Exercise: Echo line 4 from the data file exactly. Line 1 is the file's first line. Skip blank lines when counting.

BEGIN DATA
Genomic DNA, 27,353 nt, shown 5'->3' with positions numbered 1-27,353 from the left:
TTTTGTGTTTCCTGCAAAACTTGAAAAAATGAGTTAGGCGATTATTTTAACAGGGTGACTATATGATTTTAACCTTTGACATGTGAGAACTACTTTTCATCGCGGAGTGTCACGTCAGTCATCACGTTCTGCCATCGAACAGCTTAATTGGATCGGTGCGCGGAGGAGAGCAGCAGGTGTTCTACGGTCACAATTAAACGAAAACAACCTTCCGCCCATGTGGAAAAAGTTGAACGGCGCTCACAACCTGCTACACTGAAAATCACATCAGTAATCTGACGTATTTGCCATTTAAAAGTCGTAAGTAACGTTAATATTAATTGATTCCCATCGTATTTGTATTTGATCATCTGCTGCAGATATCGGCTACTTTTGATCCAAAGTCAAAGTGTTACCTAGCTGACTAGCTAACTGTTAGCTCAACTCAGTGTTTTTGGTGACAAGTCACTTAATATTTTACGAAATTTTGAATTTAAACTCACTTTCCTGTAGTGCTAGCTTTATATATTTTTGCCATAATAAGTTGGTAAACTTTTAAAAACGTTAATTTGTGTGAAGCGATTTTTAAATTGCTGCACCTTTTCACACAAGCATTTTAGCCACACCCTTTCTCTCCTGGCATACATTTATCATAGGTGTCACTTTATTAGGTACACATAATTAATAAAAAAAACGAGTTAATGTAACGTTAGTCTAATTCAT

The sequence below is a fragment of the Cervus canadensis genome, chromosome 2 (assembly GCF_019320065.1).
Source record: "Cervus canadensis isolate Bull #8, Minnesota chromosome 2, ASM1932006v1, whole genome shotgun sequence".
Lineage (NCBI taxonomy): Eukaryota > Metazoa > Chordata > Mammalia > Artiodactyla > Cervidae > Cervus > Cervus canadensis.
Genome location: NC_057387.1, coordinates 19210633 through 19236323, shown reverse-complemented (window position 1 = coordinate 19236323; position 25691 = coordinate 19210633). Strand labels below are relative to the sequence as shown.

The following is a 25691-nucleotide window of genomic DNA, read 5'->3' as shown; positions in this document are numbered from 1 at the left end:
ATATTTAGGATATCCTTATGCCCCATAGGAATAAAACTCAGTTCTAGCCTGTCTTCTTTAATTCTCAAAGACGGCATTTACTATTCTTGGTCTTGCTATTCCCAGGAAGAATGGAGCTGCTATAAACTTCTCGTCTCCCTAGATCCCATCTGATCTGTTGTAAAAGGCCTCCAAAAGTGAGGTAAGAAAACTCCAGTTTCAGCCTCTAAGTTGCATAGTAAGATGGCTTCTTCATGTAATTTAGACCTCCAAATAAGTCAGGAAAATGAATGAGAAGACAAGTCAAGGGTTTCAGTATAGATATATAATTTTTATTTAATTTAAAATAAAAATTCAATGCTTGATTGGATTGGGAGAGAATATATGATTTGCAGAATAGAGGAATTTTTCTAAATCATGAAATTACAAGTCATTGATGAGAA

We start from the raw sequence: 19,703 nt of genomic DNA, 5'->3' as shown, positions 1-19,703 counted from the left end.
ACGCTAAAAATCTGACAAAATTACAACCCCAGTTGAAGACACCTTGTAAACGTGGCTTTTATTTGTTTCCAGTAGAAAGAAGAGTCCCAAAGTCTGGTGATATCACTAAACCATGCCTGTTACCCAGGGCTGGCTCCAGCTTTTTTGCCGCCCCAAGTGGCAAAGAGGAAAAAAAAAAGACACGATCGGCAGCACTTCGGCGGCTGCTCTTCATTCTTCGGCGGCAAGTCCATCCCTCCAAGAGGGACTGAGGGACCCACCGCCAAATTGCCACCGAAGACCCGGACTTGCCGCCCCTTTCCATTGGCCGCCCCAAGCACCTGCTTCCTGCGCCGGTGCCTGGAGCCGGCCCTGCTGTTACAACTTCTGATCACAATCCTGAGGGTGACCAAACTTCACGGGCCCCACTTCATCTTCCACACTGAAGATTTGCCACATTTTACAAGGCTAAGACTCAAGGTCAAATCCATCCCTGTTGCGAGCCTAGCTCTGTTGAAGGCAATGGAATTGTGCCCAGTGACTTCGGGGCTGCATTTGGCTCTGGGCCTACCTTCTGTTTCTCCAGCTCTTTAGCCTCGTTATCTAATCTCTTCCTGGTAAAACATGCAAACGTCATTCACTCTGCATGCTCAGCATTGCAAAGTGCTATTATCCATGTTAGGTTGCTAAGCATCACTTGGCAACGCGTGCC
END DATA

Source record: "Cervus canadensis isolate Bull #8, Minnesota chromosome 2, ASM1932006v1, whole genome shotgun sequence".